Walking hand in hand along Limantour Beach, as the setting sun reflected off the clouds gathering in the eastern sky, we saw the intense eyes of the whale watching the whale watchers strolling along the sand. She was less than fifty yards from the shore. It took a few minutes for us to notice the inquisitive smaller eyes projecting over the water's surface only a few yards from the growing form of the mother whale.
The gleem in those two bright eyes made my mind wander to the last hour's drive. Up the grade past big-rock and the ravine where waterfalls recently played. Along the dam spillway, over the green bridge on the state highway, and finally into the park and the lonely road to the beach. A wave crashed against the rocks. Then, facing reality, I could see Mildred's clear eyes and a single tear on her right cheek. Why was I drawn to the water's edge on a day like this? Why?
I decided to tuck the question away in the farthermost regions of my mind. This weekend belonged to the two of us and I knew that my daydreaming had directed my focus away from Mildred. There would be plenty of time to ponder the question when we returned home on Sunday evening. Until that time, making Mildred the focal point of my attention for the remainder of the weekend would not be difficult to do.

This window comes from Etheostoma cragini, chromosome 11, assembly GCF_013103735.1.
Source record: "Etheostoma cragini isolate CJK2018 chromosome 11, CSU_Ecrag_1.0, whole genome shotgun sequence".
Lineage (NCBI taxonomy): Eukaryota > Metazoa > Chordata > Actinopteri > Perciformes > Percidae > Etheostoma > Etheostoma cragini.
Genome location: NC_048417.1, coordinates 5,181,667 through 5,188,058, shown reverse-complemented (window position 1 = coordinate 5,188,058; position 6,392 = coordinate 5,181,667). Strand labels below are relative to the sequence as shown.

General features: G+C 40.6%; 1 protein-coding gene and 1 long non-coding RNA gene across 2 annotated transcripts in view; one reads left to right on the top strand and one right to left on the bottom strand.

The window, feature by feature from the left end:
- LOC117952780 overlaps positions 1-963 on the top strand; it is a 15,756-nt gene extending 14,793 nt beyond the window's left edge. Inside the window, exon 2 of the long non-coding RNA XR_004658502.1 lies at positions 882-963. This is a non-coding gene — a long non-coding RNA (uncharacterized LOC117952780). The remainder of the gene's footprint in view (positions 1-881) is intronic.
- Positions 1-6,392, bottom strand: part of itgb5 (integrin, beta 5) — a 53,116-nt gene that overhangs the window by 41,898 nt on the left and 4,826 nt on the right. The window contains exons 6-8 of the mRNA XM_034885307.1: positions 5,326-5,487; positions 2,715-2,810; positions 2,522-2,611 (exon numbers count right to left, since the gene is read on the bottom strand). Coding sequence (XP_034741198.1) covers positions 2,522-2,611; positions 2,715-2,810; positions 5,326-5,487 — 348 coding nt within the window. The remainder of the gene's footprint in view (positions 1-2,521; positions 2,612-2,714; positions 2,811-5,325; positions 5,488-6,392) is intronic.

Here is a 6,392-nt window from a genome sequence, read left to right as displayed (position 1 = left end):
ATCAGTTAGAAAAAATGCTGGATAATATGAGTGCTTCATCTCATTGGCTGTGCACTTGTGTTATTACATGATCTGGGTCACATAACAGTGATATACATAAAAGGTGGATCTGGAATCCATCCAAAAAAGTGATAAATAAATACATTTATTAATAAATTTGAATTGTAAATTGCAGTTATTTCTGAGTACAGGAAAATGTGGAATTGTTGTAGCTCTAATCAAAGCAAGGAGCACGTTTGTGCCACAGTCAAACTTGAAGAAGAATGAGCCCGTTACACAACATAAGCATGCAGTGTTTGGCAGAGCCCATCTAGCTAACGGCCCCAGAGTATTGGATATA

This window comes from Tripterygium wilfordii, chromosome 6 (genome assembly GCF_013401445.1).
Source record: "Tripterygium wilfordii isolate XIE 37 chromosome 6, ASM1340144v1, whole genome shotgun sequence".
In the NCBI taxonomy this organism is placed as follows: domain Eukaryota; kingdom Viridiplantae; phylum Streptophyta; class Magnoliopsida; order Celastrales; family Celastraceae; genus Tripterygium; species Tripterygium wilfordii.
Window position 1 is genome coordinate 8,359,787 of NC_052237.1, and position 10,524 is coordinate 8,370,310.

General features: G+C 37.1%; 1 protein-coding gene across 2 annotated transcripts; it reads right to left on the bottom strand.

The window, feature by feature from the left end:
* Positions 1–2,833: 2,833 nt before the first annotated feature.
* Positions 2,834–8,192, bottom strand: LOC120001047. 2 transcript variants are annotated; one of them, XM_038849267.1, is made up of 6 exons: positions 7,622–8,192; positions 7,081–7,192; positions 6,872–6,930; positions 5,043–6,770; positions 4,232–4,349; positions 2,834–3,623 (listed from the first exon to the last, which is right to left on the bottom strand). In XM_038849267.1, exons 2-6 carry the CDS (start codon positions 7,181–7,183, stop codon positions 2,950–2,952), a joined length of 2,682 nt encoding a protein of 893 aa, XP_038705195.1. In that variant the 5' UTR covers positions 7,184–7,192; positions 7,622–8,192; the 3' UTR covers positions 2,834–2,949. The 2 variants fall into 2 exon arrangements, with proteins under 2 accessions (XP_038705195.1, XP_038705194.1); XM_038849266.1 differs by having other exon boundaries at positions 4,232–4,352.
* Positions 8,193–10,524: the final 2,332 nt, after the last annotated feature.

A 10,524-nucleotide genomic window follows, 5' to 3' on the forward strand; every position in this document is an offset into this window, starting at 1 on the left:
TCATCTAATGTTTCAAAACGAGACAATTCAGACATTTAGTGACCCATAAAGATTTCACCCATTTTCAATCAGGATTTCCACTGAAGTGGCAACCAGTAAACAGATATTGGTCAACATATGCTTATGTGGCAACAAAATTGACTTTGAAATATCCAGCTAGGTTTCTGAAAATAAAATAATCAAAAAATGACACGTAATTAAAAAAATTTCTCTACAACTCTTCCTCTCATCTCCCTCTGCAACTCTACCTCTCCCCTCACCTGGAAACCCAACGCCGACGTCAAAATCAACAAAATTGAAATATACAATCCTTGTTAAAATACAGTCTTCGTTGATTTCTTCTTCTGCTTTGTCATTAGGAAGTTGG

I know that it is said that beauty is in the eyes of the beholder and that love is blind, but there was no doubt in my mind that Mildred was even more beautiful at thirty three then she was when we married ten years ago. Back then, whenever she walked into a room, men just stopped whatever they were doing and stared; they still do. A daily regimen of running and aerobic exercise has kept her lithe and lean, while high cheekbones, small dimples, a drop dead smile and cascading auburn hair only add to the package.
She walked just ahead of me, her chestnut locks beating a tattoo against the fabric of her black fleece. The long, straight line of her back was stooped a little as she gazed down at the water just licking the soles of her boots. I enjoyed the smooth whiteness of her neck.
"Millie," the wind scattered my voice, "Millie, wait for me."
She turned her eyes upon me - deep green eyes flecked with gold that changed like the seasons with her moods. Today they seemed far away, clouded. I try not to think about the single tear on her porcelain cheek of earlier today. We had made a mutual, unspoken promise not to speak of it this weekend. Still, her sad eyes spoke volumes. But suddenly her wide mouth, as though of its own accord, spreads into a wide, brilliant smile.
"You're too slow," she teases, "hurry up." The sadness in her eyes dims for a moment as I jog up to her, catching her around the waist, pulling her closer.
"I heard that it snowed out here a week ago,"
she says, gazing up into my eyes, "but I didn't think it
got that cold out here. Did you?"